Recently some of the beat’s heavy hitters dished with EWA’s Emily Richmond about ways newsrooms can take advantage of the first week of school to tell important stories and cover overlooked issues.

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Why Student Voices Matter

Claire Faulkner will be a junior this fall at the Journalism and Media Academy Magnet School (JMA) in Hartford, Connecticut. She was selected to represent her program as a student journalist at this year's EWA National Seminar in Boston. (Photo courtesy of Claire Faulkner)

Here’s why I attended this year’s Education Writers Association National Seminar: As a high school student, I wanted to gain a new perspective on public schools and what is being done to improve them. And as an aspiring journalist, I was hoping to learn more about news coverage of education and why it is so important.

I attended many sessions over the course of the three-day event, but the session that stood out to me and that I continue to think about months later is Students At Center Stage. 


Looking Under the Hood of Competency-Based Education
American Institutes for Research, Nellie Mae Education Foundation

Competency-based education (CBE), an instructional approach that emphasizes what students learn and master rather than how much time they spend in school, is gaining popularity nationwide. CBE environments provide students with personalized learning, autonomy, flexibility, and responsibility for their own learning, which is theorized to improved learning behaviors.

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‘Student-Centered’ Approach Transforms High School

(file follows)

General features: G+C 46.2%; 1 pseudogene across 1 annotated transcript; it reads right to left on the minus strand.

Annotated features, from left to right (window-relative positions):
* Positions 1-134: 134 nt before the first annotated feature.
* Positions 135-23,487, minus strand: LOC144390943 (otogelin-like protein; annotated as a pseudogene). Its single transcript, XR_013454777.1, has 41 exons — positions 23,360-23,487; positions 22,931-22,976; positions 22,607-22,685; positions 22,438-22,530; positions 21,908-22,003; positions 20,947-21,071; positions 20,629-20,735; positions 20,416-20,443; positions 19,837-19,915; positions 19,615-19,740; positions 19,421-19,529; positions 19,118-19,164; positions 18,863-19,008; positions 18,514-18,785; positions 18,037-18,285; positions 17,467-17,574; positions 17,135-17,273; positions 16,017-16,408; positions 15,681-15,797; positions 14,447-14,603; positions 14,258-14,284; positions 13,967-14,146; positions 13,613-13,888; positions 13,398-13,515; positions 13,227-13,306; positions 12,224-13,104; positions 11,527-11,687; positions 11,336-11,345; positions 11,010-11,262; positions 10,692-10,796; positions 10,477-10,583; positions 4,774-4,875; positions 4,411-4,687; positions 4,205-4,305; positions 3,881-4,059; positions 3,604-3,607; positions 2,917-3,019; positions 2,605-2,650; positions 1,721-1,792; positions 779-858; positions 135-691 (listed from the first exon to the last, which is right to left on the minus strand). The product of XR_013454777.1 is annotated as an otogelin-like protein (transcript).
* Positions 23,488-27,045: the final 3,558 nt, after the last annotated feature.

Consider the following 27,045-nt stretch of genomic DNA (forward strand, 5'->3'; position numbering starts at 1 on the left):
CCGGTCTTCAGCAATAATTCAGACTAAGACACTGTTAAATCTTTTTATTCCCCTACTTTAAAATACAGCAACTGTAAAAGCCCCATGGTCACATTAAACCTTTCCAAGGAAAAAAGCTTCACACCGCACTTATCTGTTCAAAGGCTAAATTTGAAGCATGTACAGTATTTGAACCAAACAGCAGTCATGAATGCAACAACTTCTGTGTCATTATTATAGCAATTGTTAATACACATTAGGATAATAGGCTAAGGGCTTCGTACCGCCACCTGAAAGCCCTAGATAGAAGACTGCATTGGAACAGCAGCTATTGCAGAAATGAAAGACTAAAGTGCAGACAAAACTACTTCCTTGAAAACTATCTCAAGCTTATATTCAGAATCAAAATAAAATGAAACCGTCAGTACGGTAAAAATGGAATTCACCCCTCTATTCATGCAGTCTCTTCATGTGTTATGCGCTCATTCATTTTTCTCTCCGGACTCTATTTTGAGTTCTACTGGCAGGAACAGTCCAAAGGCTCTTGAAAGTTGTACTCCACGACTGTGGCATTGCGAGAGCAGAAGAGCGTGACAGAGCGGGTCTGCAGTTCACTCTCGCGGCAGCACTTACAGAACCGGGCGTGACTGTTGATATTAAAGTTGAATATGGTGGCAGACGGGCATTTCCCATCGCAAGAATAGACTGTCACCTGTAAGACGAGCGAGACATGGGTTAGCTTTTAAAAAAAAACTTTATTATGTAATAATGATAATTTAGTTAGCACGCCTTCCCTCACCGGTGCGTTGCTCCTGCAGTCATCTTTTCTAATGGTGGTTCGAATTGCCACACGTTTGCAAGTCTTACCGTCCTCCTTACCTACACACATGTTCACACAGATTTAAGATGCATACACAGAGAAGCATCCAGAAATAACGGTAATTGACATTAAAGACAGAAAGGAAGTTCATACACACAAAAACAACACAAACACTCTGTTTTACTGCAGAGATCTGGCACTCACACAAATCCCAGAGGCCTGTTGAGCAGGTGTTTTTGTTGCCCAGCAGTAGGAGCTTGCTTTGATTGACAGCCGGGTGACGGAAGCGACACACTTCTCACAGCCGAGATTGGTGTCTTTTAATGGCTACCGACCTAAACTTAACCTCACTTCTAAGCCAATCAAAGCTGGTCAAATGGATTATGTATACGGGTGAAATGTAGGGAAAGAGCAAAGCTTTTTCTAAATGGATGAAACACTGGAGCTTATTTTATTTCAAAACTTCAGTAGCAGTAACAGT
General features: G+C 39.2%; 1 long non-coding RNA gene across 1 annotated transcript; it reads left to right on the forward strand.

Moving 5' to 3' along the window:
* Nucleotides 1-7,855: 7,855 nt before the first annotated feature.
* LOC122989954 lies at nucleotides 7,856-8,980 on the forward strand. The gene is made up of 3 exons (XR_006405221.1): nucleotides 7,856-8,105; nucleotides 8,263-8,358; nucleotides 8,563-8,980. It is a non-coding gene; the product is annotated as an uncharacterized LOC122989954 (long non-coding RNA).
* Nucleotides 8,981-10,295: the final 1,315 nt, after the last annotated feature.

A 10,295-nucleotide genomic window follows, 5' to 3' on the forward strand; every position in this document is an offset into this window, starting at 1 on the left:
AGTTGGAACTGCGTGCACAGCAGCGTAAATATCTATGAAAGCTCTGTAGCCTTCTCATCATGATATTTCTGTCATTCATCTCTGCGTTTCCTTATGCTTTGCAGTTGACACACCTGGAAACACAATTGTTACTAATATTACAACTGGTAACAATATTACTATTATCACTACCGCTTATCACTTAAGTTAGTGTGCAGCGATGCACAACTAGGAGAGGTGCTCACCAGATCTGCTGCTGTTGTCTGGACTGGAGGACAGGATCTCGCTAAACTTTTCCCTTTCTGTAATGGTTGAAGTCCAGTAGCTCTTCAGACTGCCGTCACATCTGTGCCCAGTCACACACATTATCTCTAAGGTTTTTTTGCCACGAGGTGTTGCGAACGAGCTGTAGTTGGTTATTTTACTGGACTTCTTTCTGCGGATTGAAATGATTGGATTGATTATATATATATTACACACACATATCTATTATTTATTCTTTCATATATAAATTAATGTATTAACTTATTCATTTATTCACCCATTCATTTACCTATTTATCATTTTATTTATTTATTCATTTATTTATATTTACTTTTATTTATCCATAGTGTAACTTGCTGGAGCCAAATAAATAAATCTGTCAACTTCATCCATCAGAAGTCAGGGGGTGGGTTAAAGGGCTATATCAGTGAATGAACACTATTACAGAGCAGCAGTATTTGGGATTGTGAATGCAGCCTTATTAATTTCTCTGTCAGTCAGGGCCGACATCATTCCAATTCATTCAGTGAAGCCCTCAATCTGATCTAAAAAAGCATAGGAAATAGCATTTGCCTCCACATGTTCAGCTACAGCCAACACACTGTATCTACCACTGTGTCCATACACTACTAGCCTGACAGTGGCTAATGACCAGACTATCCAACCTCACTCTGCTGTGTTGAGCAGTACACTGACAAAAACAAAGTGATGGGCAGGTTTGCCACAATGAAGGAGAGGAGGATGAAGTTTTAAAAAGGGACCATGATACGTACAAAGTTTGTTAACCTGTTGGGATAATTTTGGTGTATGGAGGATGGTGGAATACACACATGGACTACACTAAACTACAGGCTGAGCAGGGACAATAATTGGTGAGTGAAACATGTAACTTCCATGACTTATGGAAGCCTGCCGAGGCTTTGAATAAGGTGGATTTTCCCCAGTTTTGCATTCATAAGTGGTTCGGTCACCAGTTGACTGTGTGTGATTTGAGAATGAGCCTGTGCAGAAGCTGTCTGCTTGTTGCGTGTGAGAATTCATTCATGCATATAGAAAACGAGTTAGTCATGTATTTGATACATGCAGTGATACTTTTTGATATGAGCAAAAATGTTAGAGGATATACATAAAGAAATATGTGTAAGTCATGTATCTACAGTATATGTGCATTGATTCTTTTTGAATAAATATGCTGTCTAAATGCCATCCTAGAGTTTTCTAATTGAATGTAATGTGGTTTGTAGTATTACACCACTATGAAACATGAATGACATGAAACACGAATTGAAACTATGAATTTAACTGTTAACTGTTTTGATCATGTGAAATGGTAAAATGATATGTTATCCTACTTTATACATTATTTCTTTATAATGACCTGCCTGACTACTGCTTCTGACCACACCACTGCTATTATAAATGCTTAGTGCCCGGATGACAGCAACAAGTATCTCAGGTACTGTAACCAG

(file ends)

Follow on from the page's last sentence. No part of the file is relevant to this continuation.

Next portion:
EWA journalist members talk with students in a Mandarin Chinese language class at Revere High School near Boston, Mass. in May, 2016. (Emily Richmond/EWA)

For Nancy Barile, who teaches English at Revere High School, turning around a reluctant reader meant turning on her own TV.

The student wouldn’t read or do homework, Barile said, but he was “obsessed” with The Walking Dead and urged his teacher to watch the program. So Bartile, who has taught at Revere for 21 years, made a deal: She would watch the TV show if he would read.

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Putting Students in Charge of Their Own Learning

Students from El Centro de Estudiantes learn from their mentors at Philadelphia's Wooden Boat Factory. Providing more personalized learning experiences has been found to improve students' motivation and academic outcomes. (Photo credit: Big Picture Learning)

Imagine you’re a student: You walk into school and check an electronic board for your name and where you go for the day. At the assigned station, you and a small group of fellow students work with a teacher on algebra, which builds on the lesson you mastered the day before. Then, you take a short quiz that helps to create your class schedule for the next day.


Teaching Adolescents to Become Learners: The Role of Noncognitive Factors in Shaping School Performance

Teaching Adolescents To Become Learners summarizes the research on five categories of noncognitive factors that are related to academic performance: academic behaviors, academic perseverance, academic mindsets, learning strategies and social skills, and proposes a framework for thinking about how these factors interact to affect academic performance, and what the relationship is between noncognitive factors and classroom/school context, as well as the larger socio-cultural context.

Key Coverage

How to Teach Students Grit

All of which brings me back to the question of how to help children develop those mysterious noncognitive capacities. If we want students to act in ways that will maximize their future opportunities—to persevere through challenges, to delay gratification, to control their impulses—we need to consider what might motivate them to take those difficult steps.


Students at Center Stage
Video Resources from the 69th EWA National Seminar

Students at Center Stage

Many conversations about school improvement skip an essential element: student voices. This session stars students who are learning to advocate for themselves — both inside and outside the classroom. What’s firing them up, particularly in “student-centered learning” environments? What do they want reporters to know about the real world of schools?